Question and Answer Session.

(39:00): [Marsha Seligman] Thank you so much, Dr. Stubbins, for your wonderful presentation. That was a lot of great information. We will now take questions. The first question I have is, what are your thoughts on anti-inflammatory diets? I have a lot of itchiness associated with skin GVHD. Would anti-inflammatory diet help with that?

(39:28): [Renee Stubbins] That's a really good question. An anti-inflammatory diet is going to be primarily focused on a lot of the things we were talking about. So, adding more fruits and vegetables to your diet and focusing on incorporating those natural sources of Omega-3s, which have a natural more anti-inflammatory profile. Now, I don't know if this will help with the skin rash, but it is, overall a healthier diet. So, if it doesn't necessarily help with the skin, it's going to potentially help in other ways, that would hopefully lead to helping with the skin issue.

(40:12): [Marsha Seligman] Okay. I know you talked about the multivitamins, but someone wants to know, is it enough to eat fruits and vegetables, or is a multivitamin recommended? They are a two year after an allogeneic transplant and take steroids for GVHD.

(40:32): [Renee Stubbins] In my opinion, if you have a very balanced diet, I don't think a multivitamin is necessary. If you're having issues like fatigue or feeling low on energy, or maybe there's some malabsorption issues or the appetite has been coming and going, then a multivitamin could be beneficial. It's good to just get clarification or approval, from just the medical team, so they know you're taking it. A multivitamin usually isn't going to cause any harm, but it's always good to just keep that team involved and just let them know what's going on too.

(41:17): [Marsha Seligman] Okay. Someone would like to know if you have any recommendations for a vegetarian diet after transplant.

(41:28): [Renee Stubbins] Going back to what we talked about first in that grocery store tour, focusing on a lot of those plant-based proteins and having a variety of them. You want to make sure, as well, that when you're planning your meals, that you're planning for complete proteins. What I mean complete proteins, certain food pairings like rice and beans, have been historically very popular because they give us all the essential amino acids that we need. So, you need to be a little bit savvy and knowledgeable. Do a little bit of research, just to make sure you're getting complete proteins on a vegetarian diet, but it is possible.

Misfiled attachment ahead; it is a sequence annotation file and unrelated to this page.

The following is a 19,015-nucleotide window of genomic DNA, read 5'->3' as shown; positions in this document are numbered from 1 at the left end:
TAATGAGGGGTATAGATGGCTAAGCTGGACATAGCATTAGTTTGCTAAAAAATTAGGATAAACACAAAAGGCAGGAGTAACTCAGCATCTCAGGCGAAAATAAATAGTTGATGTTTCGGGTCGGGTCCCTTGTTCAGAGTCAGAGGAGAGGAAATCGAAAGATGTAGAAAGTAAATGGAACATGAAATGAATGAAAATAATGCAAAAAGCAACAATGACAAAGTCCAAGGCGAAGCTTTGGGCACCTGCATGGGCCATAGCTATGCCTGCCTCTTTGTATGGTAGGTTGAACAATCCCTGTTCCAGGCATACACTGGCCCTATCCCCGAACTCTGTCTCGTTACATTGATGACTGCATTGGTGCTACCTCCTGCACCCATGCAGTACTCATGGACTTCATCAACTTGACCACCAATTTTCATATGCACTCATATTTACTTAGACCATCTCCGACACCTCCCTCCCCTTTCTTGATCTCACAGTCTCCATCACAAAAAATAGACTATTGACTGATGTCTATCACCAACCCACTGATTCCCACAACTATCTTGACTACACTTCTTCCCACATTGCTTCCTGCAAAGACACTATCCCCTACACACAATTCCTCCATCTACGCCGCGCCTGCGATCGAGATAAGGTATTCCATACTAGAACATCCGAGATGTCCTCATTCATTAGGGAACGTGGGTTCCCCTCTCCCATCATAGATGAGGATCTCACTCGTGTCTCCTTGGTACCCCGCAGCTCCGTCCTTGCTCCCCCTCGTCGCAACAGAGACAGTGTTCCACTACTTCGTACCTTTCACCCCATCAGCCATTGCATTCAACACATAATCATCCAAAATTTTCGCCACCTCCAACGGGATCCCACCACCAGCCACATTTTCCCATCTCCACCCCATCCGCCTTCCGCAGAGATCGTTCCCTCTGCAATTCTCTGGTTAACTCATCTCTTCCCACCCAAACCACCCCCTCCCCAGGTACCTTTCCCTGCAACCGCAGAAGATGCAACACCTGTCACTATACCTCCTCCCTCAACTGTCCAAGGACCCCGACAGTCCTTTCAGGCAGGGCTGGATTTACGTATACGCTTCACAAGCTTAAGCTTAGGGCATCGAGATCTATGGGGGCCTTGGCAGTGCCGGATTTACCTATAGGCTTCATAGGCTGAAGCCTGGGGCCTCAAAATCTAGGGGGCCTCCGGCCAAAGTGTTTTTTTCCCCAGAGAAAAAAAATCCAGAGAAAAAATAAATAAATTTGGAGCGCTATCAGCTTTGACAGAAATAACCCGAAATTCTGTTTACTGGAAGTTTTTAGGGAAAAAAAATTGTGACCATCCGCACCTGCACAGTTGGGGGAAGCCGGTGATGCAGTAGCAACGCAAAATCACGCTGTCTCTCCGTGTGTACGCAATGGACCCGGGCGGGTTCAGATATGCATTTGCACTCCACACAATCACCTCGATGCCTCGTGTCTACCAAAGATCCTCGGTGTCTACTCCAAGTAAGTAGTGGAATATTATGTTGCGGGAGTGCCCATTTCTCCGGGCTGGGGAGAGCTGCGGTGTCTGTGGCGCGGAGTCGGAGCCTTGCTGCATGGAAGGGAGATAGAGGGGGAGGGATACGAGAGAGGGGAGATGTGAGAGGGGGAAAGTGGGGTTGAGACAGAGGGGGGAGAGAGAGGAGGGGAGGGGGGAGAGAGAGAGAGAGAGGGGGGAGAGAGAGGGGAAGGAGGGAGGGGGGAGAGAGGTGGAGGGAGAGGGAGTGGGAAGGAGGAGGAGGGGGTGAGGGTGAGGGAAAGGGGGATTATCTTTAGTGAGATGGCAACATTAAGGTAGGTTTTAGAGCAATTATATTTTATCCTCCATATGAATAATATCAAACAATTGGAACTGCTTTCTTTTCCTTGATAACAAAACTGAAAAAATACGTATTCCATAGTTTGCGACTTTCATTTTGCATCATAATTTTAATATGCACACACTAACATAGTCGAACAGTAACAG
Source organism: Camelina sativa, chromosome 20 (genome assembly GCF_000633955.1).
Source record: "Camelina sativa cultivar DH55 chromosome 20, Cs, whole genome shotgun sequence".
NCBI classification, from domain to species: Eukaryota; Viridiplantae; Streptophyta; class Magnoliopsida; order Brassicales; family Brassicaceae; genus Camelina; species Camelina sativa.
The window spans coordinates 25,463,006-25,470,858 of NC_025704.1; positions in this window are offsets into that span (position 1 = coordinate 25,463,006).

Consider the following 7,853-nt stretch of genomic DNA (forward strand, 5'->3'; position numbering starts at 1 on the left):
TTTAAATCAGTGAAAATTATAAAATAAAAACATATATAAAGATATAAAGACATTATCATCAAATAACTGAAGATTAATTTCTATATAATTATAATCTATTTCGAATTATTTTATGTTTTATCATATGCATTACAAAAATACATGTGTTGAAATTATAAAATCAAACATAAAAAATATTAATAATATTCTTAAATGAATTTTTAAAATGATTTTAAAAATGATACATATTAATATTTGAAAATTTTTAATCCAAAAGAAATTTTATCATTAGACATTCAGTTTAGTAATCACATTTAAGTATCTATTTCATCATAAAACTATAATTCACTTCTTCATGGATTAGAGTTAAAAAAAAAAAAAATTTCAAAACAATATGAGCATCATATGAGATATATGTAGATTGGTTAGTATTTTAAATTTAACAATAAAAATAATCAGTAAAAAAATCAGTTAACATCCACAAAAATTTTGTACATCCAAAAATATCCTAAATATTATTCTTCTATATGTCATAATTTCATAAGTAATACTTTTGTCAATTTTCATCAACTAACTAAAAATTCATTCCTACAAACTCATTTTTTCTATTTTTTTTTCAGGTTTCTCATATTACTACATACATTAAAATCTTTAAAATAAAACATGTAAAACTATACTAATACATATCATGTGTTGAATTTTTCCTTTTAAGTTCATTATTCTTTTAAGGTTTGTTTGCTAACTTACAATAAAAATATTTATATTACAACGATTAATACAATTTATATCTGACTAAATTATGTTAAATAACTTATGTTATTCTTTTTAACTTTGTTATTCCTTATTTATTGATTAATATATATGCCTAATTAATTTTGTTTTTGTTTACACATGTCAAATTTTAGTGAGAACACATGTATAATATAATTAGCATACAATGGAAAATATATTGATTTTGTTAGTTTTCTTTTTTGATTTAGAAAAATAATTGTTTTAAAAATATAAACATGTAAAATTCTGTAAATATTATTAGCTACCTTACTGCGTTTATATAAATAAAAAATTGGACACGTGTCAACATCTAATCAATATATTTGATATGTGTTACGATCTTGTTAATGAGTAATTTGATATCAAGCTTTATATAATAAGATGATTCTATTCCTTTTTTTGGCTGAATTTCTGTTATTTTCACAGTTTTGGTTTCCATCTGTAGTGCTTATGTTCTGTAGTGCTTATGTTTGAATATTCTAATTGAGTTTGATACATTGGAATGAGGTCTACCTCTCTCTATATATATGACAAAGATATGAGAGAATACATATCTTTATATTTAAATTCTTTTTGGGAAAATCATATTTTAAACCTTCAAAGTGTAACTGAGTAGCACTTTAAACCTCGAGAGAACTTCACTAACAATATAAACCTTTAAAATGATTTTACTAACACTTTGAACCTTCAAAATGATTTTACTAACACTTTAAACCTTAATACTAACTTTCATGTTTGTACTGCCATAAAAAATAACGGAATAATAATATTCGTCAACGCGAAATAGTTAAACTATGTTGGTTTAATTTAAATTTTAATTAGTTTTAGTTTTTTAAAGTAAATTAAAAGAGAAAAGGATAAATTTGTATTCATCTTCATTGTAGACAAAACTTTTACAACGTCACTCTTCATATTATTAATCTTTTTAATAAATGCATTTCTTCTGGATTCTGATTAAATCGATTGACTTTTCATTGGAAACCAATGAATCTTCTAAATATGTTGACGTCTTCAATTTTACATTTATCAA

(42:06): There are certain natural, high plant-based proteins, such as tofu. It is plant-based and has all the essential amino acids. It's definitely possible to stay on that vegetarian diet and have a healthy survivorship. It's actually going to be beneficial in a lot of ways, because it's going to help with that glucose metabolism and that cardiovascular health and potentially weight management, as well.

(42:37): [Marsha Seligman] Someone is asking, if I am already on cholesterol medication, how would I know if I have metabolic syndrome?

(42:47): [Renee Stubbins] I would follow up with the doctor's office. They would be able to tell you if you have metabolic syndrome. It involves a couple of more tests, such as looking at your hemoglobin A1C and doing a full lipid panel, just to see what it looks like. Just because you have high cholesterol, doesn't mean that we automatically have metabolic syndrome. So, to be officially diagnosed with metabolic syndrome, would require a little bit more testing.

(43:18): [Marsha Seligman] Is there a range of the number of eggs that is generally recommended in a week?

(43:24): [Renee Stubbins] Oh, that's a good question. I think it really depends on the person. Eggs, yes, they are healthy, and it does help to have those pasture-raised eggs. They're going to have a little bit more of a healthier fatty acid profile, but they are still high in cholesterol. So, you have to be mindful of that. So I would probably not exceed more than six to seven eggs in a week.

(43:53): [Marsha Seligman] Someone would like to know if you have any recommendations for books or websites that help with meal planning.

(44:02): [Renee Stubbins] Yes. One of my favorite websites is the American Institute of Cancer Research. The sole purpose of this organization is to do research, regarding nutrition and cancer. They have great recipes for adding fruits and vegetables to your diet. They have great educational materials and great meal planning tips as well.

(44:30): [Marsha Seligman] The next question is, I watched one of the earlier sessions. The infectious disease doctor stated that it is ideal to wait one year after transplant, before eating raw fruits and vegetables. Do you have ideas of how to cook some of these fruits specifically, so I can still get the benefits of them without eating them raw?

(44:50): [Renee Stubbins] Oh, that's a good question. One thing to maybe consider or ask your care team, is if it would be okay for you to have frozen fruits and vegetables. Frozen fruits and vegetables are prepared in a more sterile environment. Sometimes they're even pasteurized during the freezing process. So, they're going to have a lower bacteria risk. So, I would check with your care team, to see if they would be okay with you having frozen fruits and vegetables.